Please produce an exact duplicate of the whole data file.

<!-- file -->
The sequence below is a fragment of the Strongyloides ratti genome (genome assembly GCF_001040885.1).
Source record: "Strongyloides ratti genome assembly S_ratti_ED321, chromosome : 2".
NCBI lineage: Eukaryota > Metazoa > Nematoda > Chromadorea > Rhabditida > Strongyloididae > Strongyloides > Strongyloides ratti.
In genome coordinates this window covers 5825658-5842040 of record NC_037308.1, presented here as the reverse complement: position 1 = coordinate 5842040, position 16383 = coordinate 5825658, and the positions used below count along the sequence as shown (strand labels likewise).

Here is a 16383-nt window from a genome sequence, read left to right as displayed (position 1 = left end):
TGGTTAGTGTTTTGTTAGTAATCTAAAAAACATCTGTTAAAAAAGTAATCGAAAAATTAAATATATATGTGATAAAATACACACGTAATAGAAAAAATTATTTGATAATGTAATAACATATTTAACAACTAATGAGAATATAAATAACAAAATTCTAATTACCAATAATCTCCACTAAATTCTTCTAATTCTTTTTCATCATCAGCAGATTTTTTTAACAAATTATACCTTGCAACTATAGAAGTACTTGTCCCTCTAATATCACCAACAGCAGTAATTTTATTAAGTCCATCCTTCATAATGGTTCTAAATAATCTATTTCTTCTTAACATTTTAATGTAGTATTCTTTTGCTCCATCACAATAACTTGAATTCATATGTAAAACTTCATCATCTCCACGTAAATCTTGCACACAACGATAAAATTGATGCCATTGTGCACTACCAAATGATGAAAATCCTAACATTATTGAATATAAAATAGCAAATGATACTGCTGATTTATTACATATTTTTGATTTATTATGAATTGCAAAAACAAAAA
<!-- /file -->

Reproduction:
The sequence below is a fragment of the Strongyloides ratti genome (genome assembly GCF_001040885.1).
Source record: "Strongyloides ratti genome assembly S_ratti_ED321, chromosome : 2".
NCBI lineage: Eukaryota > Metazoa > Nematoda > Chromadorea > Rhabditida > Strongyloididae > Strongyloides > Strongyloides ratti.
In genome coordinates this window covers 5825658-5842040 of record NC_037308.1, presented here as the reverse complement: position 1 = coordinate 5842040, position 16383 = coordinate 5825658, and the positions used below count along the sequence as shown (strand labels likewise).

Here is a 16383-nt window from a genome sequence, read left to right as displayed (position 1 = left end):
TGGTTAGTGTTTTGTTAGTAATCTAAAAAACATCTGTTAAAAAAGTAATCGAAAAATTAAATATATATGTGATAAAATACACACGTAATAGAAAAAATTATTTGATAATGTAATAACATATTTAACAACTAATGAGAATATAAATAACAAAATTCTAATTACCAATAATCTCCACTAAATTCTTCTAATTCTTTTTCATCATCAGCAGATTTTTTTAACAAATTATACCTTGCAACTATAGAAGTACTTGTCCCTCTAATATCACCAACAGCAGTAATTTTATTAAGTCCATCCTTCATAATGGTTCTAAATAATCTATTTCTTCTTAACATTTTAATGTAGTATTCTTTTGCTCCATCACAATAACTTGAATTCATATGTAAAACTTCATCATCTCCACGTAAATCTTGCACACAACGATAAAATTGATGCCATTGTGCACTACCAAATGATGAAAATCCTAACATTATTGAATATAAAATAGCAAATGATACTGCTGATTTATTACATATTTTTGATTTATTATGAATTGCAAAAACAAAAA